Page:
SPRINGFIELD -- A new website and free classes are enabling Illinois farmers and commercial pesticide applicators to get a jump on required dicamba training.
The Illinois Department of Agriculture (IDOA) is working with agriculture industry groups to facilitate statewide, classroom training to help certified applicators comply with new label requirements for products containing dicamba. Dicamba is the active ingredient in three U.S. EPA-approved herbicides to manage difficult weeds in soybean fields.
Illinois has over 15,000 licensed agriculture pesticide applicators that could potentially use these herbicides in 2018, so the scope of the training effort is significant.
"Illinois wants to be proactive in making sure farmers and applicators are aware of the new requirements. The attendance of farmers and commercial applicators at these training programs so far has been phenomenal, with over 1,000 applicators trained in just the first few weeks of classes," said Illinois Department of Agriculture Director Raymond Poe.
Illinois Farm Bureau President Richard Guebert added, "Illinois farmers are committed to the effective stewardship of this important soybean technology, and the great turnout at these training classes is a testament to how seriously farmers take the issue of proper pesticide use."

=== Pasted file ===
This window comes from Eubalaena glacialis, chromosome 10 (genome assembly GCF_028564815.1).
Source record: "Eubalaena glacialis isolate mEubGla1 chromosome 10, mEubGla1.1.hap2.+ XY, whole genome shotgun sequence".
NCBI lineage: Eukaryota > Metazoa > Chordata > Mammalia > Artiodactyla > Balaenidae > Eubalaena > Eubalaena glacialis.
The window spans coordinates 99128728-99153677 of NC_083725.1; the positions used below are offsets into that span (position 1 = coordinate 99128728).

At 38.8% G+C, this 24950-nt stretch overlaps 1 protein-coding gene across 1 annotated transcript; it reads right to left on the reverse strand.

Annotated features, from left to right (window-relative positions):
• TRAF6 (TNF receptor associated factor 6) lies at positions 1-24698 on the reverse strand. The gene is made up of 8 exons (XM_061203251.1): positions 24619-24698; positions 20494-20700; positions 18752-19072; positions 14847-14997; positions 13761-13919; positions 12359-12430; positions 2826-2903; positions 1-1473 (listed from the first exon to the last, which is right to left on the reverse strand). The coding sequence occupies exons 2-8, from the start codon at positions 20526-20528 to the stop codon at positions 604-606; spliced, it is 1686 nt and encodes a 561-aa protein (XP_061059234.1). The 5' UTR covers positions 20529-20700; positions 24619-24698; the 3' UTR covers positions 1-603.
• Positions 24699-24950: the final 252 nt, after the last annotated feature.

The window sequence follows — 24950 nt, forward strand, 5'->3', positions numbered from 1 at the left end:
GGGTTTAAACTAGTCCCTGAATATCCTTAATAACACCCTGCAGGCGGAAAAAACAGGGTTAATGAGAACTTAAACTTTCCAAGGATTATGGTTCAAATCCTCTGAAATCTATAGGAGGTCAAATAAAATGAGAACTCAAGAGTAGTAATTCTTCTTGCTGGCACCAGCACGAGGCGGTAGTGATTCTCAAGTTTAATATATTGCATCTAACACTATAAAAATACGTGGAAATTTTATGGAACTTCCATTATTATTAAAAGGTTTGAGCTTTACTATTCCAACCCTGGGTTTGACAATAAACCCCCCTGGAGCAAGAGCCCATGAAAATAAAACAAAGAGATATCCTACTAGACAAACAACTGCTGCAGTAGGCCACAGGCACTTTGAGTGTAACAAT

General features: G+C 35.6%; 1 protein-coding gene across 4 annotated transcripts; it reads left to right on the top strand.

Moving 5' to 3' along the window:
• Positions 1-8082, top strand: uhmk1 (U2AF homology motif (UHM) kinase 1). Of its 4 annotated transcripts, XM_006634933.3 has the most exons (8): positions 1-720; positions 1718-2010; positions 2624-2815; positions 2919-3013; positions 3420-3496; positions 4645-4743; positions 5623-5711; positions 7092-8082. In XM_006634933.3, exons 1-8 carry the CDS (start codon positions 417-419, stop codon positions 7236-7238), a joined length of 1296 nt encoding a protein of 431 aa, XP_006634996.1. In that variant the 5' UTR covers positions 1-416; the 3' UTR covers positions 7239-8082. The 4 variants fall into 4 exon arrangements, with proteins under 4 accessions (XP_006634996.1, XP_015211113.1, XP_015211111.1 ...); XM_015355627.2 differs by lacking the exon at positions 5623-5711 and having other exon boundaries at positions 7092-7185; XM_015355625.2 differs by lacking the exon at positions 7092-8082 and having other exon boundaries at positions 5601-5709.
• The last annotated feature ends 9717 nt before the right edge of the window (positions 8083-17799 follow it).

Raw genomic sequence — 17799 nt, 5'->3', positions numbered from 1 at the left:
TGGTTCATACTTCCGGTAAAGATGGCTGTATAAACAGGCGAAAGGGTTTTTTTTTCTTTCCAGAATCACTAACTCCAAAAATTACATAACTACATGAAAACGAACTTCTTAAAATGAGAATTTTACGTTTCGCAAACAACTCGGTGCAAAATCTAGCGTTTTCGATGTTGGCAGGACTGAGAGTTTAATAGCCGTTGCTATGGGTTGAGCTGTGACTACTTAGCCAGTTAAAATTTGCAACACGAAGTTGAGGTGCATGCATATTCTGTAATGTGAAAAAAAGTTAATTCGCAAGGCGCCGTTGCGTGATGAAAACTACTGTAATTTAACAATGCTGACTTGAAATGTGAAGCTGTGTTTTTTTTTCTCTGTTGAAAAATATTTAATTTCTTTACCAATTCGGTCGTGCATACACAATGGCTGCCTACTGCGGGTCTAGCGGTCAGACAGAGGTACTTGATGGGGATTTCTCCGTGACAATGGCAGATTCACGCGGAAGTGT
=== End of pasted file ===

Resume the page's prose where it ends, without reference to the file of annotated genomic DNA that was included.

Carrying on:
The Illinois Fertilizer & Chemical Association (IFCA) developed a website to facilitate the training. The class schedule, frequently asked questions, helpful resources and on-line registration for classes is available at www.ifca.com/illinoisdicambatraining. IDOA approved the training materials for the 90-minute classes to ensure quality and consistency. Those completing the training receive a certificate, which will assist the applicator in meeting one of the new recordkeeping requirements included on the product labels for 2018.
The Illinois Farm Bureau, Illinois Soybean Association and Illinois Corn Growers are promoting the training to their farmer members, and IFCA is working to ensure that all commercial applicators and operators receive the training.
According to Jean Payne, president of the IFCA, the proper stewardship of dicamba is paramount. "Although applicators are required to have training, we encourage everyone who plants dicamba tolerant soybeans to attend a class and understand the careful approach that must be taken to successfully steward this technology."